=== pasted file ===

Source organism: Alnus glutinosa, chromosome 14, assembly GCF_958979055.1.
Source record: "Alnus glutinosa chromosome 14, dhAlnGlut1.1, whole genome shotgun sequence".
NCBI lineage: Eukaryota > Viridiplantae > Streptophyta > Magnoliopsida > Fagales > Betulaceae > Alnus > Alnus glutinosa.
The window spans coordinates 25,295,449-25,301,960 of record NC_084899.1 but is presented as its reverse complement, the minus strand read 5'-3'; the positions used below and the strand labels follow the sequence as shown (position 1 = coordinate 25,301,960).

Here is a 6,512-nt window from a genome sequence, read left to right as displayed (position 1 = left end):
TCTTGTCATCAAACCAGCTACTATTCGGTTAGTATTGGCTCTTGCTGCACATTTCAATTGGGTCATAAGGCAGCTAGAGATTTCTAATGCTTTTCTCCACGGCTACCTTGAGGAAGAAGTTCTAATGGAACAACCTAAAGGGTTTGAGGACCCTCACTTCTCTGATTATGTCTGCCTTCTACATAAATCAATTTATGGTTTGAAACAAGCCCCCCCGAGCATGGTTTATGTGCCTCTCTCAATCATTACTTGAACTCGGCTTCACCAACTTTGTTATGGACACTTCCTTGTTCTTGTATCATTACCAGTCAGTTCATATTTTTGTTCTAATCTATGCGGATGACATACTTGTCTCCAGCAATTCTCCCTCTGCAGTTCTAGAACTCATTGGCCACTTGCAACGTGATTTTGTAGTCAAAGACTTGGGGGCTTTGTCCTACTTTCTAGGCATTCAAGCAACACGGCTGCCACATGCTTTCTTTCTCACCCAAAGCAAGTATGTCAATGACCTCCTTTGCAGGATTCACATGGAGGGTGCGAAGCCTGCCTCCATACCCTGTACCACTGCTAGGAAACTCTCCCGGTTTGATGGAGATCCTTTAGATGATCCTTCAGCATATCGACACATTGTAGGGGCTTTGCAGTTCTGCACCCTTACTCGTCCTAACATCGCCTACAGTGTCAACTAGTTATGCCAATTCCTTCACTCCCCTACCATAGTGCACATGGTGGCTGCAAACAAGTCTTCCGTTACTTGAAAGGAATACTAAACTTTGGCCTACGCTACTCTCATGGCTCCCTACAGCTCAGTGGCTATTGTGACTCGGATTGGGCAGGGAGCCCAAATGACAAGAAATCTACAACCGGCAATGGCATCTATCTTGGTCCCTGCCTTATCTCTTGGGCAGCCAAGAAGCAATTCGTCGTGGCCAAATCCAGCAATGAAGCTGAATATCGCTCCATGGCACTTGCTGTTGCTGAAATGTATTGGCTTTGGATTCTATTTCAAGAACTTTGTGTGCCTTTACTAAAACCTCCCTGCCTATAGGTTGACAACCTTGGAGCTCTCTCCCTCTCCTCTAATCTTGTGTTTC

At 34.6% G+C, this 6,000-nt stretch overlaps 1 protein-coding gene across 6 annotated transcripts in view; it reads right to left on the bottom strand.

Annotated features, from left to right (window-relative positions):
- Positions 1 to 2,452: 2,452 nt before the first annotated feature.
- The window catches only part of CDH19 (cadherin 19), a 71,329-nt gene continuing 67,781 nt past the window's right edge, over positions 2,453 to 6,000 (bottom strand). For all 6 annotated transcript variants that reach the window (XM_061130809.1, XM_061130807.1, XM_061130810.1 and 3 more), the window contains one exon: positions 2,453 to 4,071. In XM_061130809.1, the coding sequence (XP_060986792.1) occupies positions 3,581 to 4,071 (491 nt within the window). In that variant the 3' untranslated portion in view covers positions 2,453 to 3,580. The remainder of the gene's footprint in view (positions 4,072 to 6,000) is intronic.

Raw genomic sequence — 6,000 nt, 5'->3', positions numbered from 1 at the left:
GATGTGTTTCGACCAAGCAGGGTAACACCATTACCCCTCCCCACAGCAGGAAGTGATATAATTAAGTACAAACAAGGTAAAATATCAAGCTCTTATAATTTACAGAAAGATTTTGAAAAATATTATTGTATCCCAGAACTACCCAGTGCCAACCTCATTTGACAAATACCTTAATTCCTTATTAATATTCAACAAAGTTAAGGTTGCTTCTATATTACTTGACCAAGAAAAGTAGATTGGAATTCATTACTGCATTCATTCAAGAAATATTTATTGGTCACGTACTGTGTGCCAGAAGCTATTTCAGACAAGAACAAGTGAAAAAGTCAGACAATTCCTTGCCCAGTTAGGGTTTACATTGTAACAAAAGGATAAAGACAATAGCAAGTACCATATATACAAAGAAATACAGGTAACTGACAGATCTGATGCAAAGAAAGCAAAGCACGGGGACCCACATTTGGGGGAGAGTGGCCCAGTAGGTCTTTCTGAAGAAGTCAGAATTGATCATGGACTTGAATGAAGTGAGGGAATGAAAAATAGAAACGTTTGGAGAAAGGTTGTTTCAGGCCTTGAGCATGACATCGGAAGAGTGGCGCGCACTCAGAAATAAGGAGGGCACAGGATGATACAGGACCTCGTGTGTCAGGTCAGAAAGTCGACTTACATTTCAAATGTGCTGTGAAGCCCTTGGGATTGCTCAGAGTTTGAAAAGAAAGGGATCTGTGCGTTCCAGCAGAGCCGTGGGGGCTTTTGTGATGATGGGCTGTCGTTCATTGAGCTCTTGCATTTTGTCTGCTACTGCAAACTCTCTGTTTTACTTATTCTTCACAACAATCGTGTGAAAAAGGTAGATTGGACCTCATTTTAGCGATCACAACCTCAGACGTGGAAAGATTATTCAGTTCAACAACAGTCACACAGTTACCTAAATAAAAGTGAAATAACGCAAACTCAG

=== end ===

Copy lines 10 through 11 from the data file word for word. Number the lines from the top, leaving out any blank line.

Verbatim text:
- The window catches only part of CDH19 (cadherin 19), a 71,329-nt gene continuing 67,781 nt past the window's right edge, over positions 2,453 to 6,000 (bottom strand). For all 6 annotated transcript variants that reach the window (XM_061130809.1, XM_061130807.1, XM_061130810.1 and 3 more), the window contains one exon: positions 2,453 to 4,071. In XM_061130809.1, the coding sequence (XP_060986792.1) occupies positions 3,581 to 4,071 (491 nt within the window). In that variant the 3' untranslated portion in view covers positions 2,453 to 3,580. The remainder of the gene's footprint in view (positions 4,072 to 6,000) is intronic.

Raw genomic sequence — 6,000 nt, 5'->3', positions numbered from 1 at the left: